What marked characteristic do you find unappealing in a customer?It can be tough when the customer thinks in boxes. When you’re basing your expectations on your experiences, you stop creating. That’s true for chefs and customers alike.
Tupperware, Rubbermaid, or Pyrex? You’ve got to love it when a brand a becomes so dominant that even their competitor’s product takes on their name: Tupperware. My company’s called Sex on the Table, so a rubber has different uses in my vocabulary. And Pyrex, I mean I love German engineering, but that applies more to my car than to my kitchen utensils. I’m going with Tupperware on this one. It reminds me of home.
Beer, wine or cocktail? Yes please, exactly in that order.
Your favorite kitchen tool? My Bob Kramer knife. Don’t even think I would ever let you touch it.
Your favorite ingredient? Agave Nectar, Fresh Lime Juice, and homemade chicken stock share the win for this one.
Your least favorite ingredient? Everything genetically modified, especially canola oil.
Least favorite thing to do in a kitchen? Cleaning the freezer tops my most hated list.
Favorite types of cuisine to cook? I was born and raised in Zurich, which comes with a weird mix of Mediterranean style and Bohemian precision. I believe that, even though I traveled far and I explored a lot, when you get to the bottom of it you will always find that little boy in me that was surrounded by French and Italian chefs growing up.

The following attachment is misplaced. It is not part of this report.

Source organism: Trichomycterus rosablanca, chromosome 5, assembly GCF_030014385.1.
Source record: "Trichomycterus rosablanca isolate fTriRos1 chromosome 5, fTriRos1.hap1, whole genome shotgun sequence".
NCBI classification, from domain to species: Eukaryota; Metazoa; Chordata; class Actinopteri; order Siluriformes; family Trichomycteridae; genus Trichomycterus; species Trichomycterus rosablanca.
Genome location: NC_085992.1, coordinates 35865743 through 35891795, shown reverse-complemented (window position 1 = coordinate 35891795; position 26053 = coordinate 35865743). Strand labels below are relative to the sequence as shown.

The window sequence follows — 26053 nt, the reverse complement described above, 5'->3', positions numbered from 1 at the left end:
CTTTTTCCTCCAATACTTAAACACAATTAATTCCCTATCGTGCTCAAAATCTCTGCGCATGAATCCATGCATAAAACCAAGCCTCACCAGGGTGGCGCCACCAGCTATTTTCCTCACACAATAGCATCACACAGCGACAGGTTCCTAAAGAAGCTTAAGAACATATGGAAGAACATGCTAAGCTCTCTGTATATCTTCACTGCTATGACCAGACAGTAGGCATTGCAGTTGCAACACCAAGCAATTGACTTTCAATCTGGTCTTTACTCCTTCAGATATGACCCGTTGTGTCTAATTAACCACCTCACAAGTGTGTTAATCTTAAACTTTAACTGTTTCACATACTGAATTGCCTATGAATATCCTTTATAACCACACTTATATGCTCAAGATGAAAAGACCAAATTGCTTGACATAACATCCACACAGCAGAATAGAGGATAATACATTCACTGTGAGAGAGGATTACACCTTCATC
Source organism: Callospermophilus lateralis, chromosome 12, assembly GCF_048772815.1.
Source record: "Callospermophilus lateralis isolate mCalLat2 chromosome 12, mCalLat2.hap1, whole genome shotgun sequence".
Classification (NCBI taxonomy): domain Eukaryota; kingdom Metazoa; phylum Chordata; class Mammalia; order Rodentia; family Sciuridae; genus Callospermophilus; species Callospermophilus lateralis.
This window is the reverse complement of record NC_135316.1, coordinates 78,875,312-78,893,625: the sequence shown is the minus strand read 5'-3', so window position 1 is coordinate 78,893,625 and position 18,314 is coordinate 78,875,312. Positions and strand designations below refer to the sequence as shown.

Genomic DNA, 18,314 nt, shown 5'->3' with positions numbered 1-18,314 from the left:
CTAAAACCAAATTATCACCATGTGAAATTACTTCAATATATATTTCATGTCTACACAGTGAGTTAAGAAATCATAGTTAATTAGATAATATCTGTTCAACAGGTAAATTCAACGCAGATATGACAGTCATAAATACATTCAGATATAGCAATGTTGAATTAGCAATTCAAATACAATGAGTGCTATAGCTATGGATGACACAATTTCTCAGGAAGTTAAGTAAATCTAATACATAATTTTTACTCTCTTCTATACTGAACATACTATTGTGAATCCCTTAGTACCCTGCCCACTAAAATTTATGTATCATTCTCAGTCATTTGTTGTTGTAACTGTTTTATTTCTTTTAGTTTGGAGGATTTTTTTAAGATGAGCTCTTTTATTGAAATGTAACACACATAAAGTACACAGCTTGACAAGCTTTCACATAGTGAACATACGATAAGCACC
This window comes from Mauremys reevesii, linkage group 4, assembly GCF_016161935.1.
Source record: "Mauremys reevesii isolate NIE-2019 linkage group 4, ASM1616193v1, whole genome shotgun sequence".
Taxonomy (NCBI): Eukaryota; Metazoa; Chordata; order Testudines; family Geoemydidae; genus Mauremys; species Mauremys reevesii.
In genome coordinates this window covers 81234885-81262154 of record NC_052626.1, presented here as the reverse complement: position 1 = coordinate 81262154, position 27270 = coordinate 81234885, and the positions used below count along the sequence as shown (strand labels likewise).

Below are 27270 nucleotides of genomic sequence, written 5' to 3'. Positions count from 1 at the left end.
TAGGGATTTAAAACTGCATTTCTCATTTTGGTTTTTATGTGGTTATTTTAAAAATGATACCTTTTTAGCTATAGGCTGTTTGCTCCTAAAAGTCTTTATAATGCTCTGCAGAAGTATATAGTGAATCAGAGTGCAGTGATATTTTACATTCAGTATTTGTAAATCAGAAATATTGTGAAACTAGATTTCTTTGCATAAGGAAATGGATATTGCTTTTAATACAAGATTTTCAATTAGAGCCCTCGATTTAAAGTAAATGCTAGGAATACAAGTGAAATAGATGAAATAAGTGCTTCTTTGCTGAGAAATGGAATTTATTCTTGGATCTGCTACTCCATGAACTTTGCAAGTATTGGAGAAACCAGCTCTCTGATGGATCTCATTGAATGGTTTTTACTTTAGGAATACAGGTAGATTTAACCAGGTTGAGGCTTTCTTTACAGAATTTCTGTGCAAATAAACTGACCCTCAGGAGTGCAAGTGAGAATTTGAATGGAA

Beef, chicken, pork or tofu? What the hell is tofu? It makes your manhood go away, did you know that? It’s a testosterone killer. A Rib Eye from Flaca Vaca farm in upstate New York would be my last meal on earth.
Favorite vegetable? My favorite vegetable is a flower: The artichoke, where the heart’s the best.
Chef you most admire? My first executive chef has no fame, and he’s still cooking the same menu from 20 years ago. His name is Meinolf Zarnitz, and he had a huge impact on me. But you probably want to hear some celebrity names. I have a lot of respect for Marcus Samuelsson. His book “Yes Chef” made me cry twice.
Food you like the most to eat? I’m on a lifelong quest for the perfect burger. They’re so relaxing to me that I never put them on any of my menus.
Food you dislike the most? Ever been to McDonalds?
How many tattoos? And if so, how many are of food? I don’t know, can you eat a lion?
Recipe from Chef Fed: Brie Fondue with Grilled Apricots & Smoked Duck (Serves 2).
- Grilled Apricots
- 1 apricot (can be frozen and may be substituted with Peaches or Red Pears)
- 1 tsp champagne Vinegar (or any other white acidity that you may have handy)
- 1/8 tsp chili Flakes
- 1/2 tsp honey
- Cut the fruits in wedges, marinate in the seasoning, then dry roast them in a skillet or on the grill. Set aside.
- 1/2 Cup dry white wine
- 1/4 lbs. Brie
- 3 oz. Mascarpone
- Black Pepper, coarsely ground
- 1 sprig of mint cut to Chiffonade
- 1/2 Breast of smoked Duck (hey, if you have leftover chicken breast or a little bit of chorizo, feel free to substitute the duck. What you’re looking for is smokiness… Did I mention thick cut bacon?)
Bring the wine and the spices to a boil. Melt the brie and mascarpone without boiling them. Keep warm. Before serving, slice the duck breast and pour the fondue in a soup bowl. Plate the fruits. Arrange the duck in a fan shape on top. Garnish with mint chiffonade.
The End. Go Eat.